Royal Worcester Vase



1887, design 1266, Registration number 02204, manufactured 1892, puce backstamps to lid and underside; special Chicago Exhibition 1893 mark (faint).

This astonishing vase with its masterful gilding and sculptural ornament immediately suggested it worthy of an exhibition.  The vase posed many questions when it arrived but during its brief tenure at Philips Auctions its history has slowly unfolded.  

Henry Sandon's Royal Worcester Porcelain, in the ledger of numbered shapes, describes the 1887 design in a somewhat understated manner as a 'Large vase and cover, figure handles'. 

The current vendor's mother purchased the vase at Leonard Joel's auctions in 1980 for the record price of $11,500; The Financial Review 5th November 1980, thought the wonderful result worthy of a photograph and a description.  It was an extraordinary figure for the time matching the average annual earnings for that year (source: ABS); the average Melbourne house was valued at just over $30 000.  

The connection to an exhibition however  continued to evade.  Until examination under a different light source - just ordinary tungsten room light in fact - when some transparent long worn lettering faintly revealed itself, curved beneath the puce backstamp under the lid:  Chicago, 1893.  The Chicago World fair, better known The World Columbian Exposition, was held in that year to commemorate the 400 year anniversary of Christopher Columbus's 'discovery' of the Americas.  The largest international fair ever conceived, exhibits covered over 600 acres and attracted some 27 million visitors over six months.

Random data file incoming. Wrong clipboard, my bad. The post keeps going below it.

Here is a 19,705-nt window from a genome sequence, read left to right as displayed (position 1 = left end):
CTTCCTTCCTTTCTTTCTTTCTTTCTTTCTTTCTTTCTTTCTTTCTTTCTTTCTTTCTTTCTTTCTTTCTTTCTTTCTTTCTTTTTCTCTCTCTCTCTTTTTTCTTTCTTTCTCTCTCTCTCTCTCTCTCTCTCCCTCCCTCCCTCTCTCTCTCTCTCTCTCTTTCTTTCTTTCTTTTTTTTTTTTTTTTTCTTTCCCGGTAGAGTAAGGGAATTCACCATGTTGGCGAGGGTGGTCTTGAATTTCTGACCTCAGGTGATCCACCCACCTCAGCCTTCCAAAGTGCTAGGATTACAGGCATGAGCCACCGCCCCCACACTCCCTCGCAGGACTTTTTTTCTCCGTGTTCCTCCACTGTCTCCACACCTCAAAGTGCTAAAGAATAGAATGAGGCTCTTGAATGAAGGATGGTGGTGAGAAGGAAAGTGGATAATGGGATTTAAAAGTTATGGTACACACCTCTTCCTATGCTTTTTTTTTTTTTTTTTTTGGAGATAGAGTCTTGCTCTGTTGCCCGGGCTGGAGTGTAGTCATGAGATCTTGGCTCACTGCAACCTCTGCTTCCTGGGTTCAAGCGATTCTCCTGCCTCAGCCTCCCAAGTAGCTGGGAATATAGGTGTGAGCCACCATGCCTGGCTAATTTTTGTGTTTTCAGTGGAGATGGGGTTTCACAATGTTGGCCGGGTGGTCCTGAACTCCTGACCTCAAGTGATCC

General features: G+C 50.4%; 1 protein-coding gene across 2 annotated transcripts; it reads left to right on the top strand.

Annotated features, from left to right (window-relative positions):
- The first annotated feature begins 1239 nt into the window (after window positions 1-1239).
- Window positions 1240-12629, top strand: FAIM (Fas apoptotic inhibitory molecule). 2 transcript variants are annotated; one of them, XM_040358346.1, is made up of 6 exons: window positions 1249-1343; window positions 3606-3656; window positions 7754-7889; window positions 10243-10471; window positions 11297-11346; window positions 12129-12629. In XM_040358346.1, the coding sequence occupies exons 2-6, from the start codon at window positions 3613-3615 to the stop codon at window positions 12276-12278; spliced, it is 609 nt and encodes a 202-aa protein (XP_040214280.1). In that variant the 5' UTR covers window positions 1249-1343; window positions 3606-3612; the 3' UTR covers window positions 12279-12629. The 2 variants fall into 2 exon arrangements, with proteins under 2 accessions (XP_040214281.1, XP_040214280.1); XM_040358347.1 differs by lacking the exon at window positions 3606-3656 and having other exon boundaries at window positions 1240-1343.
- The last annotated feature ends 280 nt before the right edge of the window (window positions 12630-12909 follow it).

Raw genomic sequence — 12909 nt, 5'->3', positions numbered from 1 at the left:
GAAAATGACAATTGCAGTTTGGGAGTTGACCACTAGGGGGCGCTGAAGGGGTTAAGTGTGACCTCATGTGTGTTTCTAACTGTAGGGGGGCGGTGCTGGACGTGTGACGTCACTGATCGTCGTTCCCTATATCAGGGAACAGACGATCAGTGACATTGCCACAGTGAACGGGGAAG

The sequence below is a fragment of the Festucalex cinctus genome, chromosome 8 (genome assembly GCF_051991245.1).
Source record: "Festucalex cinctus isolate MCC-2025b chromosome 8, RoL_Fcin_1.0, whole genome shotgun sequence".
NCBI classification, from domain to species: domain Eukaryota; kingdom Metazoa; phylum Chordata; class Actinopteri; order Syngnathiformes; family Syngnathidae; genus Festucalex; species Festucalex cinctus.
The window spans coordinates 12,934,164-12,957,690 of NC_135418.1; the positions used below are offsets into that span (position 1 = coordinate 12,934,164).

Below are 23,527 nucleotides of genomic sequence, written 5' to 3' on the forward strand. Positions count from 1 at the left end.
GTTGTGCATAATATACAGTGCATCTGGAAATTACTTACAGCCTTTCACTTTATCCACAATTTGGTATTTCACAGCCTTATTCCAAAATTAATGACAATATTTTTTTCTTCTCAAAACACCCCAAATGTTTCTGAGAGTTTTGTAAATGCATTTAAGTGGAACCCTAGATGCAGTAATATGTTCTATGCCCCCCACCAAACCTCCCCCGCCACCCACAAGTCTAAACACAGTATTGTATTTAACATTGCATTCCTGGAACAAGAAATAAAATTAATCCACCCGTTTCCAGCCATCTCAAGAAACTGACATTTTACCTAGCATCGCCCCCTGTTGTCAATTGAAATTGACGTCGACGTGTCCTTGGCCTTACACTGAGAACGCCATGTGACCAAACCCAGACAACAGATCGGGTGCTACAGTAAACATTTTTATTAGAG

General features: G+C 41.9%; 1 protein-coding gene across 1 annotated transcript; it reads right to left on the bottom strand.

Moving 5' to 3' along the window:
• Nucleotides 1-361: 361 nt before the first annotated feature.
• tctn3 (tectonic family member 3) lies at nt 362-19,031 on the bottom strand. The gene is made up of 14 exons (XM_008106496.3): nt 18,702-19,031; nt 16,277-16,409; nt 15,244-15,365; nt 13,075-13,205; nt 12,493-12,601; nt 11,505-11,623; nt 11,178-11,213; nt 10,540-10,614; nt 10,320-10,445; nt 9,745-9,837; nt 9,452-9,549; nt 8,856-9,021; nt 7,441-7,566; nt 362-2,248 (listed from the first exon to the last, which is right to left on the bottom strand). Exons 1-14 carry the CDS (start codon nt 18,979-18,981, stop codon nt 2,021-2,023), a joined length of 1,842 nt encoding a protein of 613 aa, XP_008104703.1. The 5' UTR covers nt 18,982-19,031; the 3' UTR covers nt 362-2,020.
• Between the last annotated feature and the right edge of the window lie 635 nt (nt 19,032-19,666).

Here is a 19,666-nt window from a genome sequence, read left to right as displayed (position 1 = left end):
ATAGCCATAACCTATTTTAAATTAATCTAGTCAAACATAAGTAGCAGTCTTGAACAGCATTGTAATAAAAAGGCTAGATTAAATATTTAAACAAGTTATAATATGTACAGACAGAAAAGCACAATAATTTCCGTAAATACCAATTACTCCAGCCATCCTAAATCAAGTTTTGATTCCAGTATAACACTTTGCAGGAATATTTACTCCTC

We know that the Royal Worcester company sent some extraordinary items made exclusively for this Exposition including the 'Seasons' vase, now known as the Chicago vase, which stood some 135cm high.  A roll call of notable Royal Worcester artisans contributed to the year-long manufacturing venture including designer and modeller James Hadley, Thomas and George Shaw who did the raised paste designs, and exquisite gilding by Josiah Davis.  

Maybe the hand of some of these master craftsmen can be seen our beautiful exhibition vase too.